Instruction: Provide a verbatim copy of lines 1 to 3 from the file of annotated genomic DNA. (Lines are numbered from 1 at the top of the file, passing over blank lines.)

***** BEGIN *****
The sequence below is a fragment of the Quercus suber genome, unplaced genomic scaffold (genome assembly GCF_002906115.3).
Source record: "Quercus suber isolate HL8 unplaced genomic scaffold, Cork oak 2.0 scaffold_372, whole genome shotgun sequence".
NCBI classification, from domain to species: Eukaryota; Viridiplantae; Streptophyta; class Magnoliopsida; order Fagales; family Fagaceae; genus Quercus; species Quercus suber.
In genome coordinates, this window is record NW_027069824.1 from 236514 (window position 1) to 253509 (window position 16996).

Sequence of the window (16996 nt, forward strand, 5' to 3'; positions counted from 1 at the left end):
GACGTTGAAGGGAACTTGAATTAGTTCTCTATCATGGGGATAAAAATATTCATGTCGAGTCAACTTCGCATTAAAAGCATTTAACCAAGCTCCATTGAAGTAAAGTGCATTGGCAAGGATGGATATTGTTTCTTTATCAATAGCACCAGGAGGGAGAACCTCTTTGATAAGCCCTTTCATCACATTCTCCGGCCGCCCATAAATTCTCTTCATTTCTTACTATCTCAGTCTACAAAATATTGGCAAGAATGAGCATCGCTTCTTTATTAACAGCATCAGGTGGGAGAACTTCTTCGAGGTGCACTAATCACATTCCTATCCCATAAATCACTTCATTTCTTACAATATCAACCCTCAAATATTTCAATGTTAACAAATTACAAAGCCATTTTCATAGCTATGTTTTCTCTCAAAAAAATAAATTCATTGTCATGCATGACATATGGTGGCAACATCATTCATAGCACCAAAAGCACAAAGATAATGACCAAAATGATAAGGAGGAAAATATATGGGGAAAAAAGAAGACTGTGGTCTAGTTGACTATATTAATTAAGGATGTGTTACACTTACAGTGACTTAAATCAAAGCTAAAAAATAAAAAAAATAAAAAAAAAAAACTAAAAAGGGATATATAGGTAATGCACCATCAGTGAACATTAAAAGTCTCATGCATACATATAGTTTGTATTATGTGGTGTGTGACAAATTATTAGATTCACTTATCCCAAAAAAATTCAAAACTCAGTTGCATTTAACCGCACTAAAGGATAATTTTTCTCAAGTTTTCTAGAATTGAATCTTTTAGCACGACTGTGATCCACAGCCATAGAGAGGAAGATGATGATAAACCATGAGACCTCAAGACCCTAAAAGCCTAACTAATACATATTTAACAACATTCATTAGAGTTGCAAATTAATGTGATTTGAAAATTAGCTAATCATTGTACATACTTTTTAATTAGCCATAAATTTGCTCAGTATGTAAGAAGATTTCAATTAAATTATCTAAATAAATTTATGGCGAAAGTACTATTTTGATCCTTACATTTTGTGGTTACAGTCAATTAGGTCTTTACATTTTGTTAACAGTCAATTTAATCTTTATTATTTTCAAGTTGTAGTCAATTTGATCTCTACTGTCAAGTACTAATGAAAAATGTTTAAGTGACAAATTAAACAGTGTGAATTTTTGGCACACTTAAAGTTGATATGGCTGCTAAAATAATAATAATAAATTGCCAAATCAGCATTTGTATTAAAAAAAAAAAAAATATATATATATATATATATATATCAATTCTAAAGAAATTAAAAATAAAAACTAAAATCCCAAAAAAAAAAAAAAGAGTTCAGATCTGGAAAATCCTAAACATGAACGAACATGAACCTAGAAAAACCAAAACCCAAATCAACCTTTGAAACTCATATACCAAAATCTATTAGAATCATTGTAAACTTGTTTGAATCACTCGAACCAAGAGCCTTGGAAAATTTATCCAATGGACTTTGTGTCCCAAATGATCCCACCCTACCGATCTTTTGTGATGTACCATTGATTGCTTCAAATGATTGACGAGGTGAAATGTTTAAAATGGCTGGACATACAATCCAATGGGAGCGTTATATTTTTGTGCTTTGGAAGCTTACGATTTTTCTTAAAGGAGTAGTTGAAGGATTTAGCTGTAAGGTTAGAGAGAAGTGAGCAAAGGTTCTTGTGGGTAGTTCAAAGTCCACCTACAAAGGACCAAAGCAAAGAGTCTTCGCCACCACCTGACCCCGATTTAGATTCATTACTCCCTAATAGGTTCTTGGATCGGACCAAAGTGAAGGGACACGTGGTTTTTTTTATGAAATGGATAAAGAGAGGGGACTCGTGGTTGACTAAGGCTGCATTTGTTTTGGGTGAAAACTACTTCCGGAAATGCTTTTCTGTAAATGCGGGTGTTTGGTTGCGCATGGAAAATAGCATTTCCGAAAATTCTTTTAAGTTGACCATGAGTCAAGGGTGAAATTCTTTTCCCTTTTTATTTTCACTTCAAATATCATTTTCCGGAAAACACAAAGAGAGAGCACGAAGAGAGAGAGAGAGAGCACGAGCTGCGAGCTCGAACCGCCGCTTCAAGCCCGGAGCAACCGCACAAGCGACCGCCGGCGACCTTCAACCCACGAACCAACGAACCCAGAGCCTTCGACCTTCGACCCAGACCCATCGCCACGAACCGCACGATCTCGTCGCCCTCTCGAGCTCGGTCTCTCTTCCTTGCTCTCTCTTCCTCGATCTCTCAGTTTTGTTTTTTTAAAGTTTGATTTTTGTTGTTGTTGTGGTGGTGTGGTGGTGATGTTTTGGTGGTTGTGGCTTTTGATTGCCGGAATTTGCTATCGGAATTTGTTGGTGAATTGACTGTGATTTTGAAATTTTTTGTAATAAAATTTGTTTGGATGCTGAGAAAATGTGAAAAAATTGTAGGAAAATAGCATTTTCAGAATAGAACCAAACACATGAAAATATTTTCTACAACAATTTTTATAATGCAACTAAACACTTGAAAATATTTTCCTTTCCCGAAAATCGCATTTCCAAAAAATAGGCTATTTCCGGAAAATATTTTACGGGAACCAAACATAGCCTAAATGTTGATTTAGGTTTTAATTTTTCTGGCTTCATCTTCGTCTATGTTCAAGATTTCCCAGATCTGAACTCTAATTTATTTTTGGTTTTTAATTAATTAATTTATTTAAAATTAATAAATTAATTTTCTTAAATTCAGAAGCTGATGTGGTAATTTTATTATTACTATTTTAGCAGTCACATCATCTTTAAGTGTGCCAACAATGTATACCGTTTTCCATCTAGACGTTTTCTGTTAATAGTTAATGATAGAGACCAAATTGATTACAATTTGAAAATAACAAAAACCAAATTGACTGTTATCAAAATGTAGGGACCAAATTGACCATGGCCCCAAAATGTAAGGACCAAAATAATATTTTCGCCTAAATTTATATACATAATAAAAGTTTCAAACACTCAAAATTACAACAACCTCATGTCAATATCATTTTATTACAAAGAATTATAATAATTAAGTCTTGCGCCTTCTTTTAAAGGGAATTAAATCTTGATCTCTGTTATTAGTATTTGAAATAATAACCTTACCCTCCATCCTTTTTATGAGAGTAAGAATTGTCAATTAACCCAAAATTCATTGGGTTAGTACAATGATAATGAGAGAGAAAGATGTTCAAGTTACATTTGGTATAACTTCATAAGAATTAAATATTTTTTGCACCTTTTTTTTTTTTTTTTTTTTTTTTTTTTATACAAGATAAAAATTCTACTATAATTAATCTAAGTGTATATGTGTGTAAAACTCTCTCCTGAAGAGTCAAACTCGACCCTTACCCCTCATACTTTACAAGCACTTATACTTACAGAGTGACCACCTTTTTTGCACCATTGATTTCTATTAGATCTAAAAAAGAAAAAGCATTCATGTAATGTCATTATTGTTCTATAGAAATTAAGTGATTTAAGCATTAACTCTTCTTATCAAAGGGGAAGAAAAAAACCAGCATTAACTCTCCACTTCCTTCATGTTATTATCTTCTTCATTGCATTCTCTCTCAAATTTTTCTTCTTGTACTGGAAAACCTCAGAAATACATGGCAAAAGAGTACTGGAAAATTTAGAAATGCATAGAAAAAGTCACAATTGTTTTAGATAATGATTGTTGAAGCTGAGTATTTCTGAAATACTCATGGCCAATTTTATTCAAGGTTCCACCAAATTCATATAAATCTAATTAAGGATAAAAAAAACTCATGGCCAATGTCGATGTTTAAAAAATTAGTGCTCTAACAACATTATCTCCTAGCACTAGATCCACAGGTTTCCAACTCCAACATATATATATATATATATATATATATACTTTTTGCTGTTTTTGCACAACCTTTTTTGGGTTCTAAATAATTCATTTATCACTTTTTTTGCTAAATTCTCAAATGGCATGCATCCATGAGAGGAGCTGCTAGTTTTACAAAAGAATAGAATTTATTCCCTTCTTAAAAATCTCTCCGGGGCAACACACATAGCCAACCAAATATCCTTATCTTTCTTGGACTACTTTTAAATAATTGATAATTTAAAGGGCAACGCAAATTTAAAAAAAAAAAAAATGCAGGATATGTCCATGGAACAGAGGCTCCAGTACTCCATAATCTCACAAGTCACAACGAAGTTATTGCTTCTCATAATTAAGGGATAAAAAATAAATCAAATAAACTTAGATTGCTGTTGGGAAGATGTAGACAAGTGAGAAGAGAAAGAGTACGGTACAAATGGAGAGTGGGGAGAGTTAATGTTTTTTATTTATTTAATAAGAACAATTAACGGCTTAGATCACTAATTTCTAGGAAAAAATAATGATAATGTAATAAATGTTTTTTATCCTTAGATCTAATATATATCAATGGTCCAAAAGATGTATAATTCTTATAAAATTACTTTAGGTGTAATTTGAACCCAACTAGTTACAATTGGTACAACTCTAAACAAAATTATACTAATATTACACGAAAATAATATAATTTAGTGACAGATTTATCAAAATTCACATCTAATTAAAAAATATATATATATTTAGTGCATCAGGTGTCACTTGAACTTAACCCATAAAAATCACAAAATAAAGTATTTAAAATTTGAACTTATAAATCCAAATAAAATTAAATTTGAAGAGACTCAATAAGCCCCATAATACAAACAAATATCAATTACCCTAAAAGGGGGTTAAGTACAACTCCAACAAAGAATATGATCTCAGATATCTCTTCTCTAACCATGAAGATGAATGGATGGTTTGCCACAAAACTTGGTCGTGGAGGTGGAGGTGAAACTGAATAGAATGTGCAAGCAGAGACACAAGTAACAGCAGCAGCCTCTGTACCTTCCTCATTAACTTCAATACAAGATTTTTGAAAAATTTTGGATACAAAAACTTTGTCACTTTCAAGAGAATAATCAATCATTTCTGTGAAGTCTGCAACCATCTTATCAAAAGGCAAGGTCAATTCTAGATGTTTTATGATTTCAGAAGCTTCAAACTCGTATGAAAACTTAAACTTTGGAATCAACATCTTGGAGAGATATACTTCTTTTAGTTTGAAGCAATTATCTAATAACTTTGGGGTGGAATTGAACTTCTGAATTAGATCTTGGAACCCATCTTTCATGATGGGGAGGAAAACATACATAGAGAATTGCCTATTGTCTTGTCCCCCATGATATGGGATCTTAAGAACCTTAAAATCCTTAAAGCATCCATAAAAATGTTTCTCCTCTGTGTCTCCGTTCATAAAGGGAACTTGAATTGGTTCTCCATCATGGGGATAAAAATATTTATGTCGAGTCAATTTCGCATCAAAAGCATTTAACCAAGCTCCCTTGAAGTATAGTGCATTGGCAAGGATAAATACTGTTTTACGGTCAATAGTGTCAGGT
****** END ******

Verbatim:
The sequence below is a fragment of the Quercus suber genome, unplaced genomic scaffold (genome assembly GCF_002906115.3).
Source record: "Quercus suber isolate HL8 unplaced genomic scaffold, Cork oak 2.0 scaffold_372, whole genome shotgun sequence".
NCBI classification, from domain to species: Eukaryota; Viridiplantae; Streptophyta; class Magnoliopsida; order Fagales; family Fagaceae; genus Quercus; species Quercus suber.